Remediation of mercury polluted tailings

In 2010 Peter Appel (Geological Survey of Denmark and Greenland) and Leoncio D. Na-Oy (Emerald Small Scale Miners Multi Purpose Cooperative) together with Yuichi Hatsukawa (Japan Atomic Energy Agency) were rewarded funding from the Sumitomo Foundation (Japan) for testing and improving a gadget (State battery) invented in Australia around 1850 for cleaning mercury pollution caused by small-scale gold mining. The improved version was termed Peter Plates. The tests were carried out in Benguet, Philippines in 2010 and 2011. The successful results were published in Appel, P.W.U., Na-Oy, L. D., Hatsukawa, Y., Osawa, T., Kystol, J. & Sørensen, L.L. 2011: Cleaning mercury polluted mine tailings in the Philippines. Danmarks og Grønlands. Geol. Unders. Rap. 2011/127, 39 pp.

In 2014 Danish Ministry of Environment rewarded Elplatek a grant to determine possibilities to extract mercury flour from tailings from small-scale gold mining. Danish Technical University Department of Metallurgy and Appelglobal were partners. Two sessions of testing were carried out in Northern Nicaragua. In 2015 follow up financing was rewarded from the Danish Ministry of Environment. The project was terminated October 2016. Follow-up test programme in Nicaragua took place February 2017. The project is carried out in cooperation with Oro Industries, California and Recursos Encinal Nicaragua.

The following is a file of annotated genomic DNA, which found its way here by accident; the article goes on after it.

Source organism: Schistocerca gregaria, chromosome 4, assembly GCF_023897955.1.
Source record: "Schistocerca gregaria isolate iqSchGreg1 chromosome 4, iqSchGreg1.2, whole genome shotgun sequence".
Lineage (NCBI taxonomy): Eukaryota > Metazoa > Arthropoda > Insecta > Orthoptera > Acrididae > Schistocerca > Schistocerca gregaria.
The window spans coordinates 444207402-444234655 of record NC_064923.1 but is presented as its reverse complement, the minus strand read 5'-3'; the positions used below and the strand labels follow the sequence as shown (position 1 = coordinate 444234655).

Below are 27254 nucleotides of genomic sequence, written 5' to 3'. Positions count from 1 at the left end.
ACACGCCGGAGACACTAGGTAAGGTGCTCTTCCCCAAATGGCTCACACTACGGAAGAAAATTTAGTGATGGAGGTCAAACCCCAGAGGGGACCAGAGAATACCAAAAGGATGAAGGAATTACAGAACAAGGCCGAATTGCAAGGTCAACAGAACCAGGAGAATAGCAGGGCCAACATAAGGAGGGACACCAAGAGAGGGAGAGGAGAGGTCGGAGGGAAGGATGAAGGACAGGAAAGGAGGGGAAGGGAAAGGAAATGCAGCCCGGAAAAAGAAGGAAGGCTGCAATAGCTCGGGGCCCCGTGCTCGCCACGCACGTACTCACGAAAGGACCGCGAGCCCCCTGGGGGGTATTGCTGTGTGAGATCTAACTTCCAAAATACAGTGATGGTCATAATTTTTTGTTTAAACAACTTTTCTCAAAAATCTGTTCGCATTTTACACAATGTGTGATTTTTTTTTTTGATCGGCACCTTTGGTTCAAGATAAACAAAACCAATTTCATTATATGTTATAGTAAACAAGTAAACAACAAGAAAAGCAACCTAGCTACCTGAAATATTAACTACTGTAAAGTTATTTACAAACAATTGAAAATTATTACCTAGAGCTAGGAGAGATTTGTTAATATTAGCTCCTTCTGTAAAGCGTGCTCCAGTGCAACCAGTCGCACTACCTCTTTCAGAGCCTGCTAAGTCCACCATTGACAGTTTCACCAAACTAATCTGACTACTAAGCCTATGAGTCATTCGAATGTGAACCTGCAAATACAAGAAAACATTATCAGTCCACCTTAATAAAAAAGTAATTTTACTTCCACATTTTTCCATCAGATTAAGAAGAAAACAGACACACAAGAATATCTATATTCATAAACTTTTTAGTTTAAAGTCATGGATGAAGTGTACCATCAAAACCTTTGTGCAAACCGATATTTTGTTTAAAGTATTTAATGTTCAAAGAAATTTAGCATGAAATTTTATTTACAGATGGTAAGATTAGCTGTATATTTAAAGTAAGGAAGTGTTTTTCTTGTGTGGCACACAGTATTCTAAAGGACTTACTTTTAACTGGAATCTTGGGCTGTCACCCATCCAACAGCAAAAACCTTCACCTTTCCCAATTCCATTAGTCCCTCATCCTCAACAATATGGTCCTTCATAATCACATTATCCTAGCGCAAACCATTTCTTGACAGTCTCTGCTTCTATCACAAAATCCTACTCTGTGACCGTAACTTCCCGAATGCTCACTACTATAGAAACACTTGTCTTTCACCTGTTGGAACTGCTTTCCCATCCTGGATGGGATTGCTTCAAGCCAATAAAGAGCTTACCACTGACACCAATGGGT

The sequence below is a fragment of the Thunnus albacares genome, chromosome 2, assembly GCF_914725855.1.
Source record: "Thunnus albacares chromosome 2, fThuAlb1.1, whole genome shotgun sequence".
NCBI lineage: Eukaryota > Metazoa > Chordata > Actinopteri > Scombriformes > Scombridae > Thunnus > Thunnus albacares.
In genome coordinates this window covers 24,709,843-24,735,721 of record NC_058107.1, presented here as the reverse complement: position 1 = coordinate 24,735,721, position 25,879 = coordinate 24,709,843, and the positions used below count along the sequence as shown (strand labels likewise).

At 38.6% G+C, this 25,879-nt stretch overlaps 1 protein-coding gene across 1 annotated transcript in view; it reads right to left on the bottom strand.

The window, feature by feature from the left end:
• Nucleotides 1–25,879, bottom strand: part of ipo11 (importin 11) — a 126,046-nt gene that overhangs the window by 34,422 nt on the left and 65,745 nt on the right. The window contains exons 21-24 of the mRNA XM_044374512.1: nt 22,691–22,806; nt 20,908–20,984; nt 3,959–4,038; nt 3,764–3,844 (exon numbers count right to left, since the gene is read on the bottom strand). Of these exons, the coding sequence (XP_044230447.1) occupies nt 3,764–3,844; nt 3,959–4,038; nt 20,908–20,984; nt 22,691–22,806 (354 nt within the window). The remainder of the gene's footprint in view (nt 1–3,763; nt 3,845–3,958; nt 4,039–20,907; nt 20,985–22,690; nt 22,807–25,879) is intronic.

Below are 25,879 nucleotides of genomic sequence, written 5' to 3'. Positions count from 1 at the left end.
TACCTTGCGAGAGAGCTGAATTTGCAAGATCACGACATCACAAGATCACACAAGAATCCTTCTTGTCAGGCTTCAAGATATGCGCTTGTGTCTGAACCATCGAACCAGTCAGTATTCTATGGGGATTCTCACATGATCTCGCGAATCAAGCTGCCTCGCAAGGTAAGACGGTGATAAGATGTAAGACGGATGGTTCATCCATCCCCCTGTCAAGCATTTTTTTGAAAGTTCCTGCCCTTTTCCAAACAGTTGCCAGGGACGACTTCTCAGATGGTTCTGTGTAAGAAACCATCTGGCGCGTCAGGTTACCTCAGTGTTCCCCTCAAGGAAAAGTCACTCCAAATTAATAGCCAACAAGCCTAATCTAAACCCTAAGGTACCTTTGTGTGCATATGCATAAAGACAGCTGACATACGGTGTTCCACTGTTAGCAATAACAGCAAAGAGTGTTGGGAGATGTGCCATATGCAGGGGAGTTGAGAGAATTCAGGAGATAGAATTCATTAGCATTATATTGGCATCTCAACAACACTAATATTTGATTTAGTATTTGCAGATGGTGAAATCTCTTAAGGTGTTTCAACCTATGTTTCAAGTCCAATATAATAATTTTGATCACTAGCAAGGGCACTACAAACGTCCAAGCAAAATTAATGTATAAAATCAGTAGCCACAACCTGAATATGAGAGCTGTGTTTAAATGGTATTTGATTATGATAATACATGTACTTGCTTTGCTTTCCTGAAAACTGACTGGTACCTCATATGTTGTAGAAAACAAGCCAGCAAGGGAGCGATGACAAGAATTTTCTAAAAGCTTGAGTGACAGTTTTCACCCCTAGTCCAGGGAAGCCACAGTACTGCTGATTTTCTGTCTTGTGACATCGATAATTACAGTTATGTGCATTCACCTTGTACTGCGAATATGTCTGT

The majority of small-scale gold miners in Nicaragua use whole ore amalgamation meaning that they add mercury to the milling of their gold ore. The miners believe, correctly, that gold is captured by mercury during milling. What many miners do not realize is that milling mercury will form mercury flour which consist of tiny spheres of mercury (see photos below) which have lost the capacity of coalescing. The tiny droplets cannot be captured by the miners and are lost to their tailings. Another unfortunate capability obtained is that mercury flour easily floats on water and thus tends to escape processing. Mercury flour floating on water will end in rice paddies in the ocean and finally in the food chain.

This is a significant loss of mercury for the miners, but even worse is that mercury flour contains high amounts of gold which thus also escapes processing.

Peter Plates

Peter Plates

Mercury flour floating on water

Mercury flour floating on water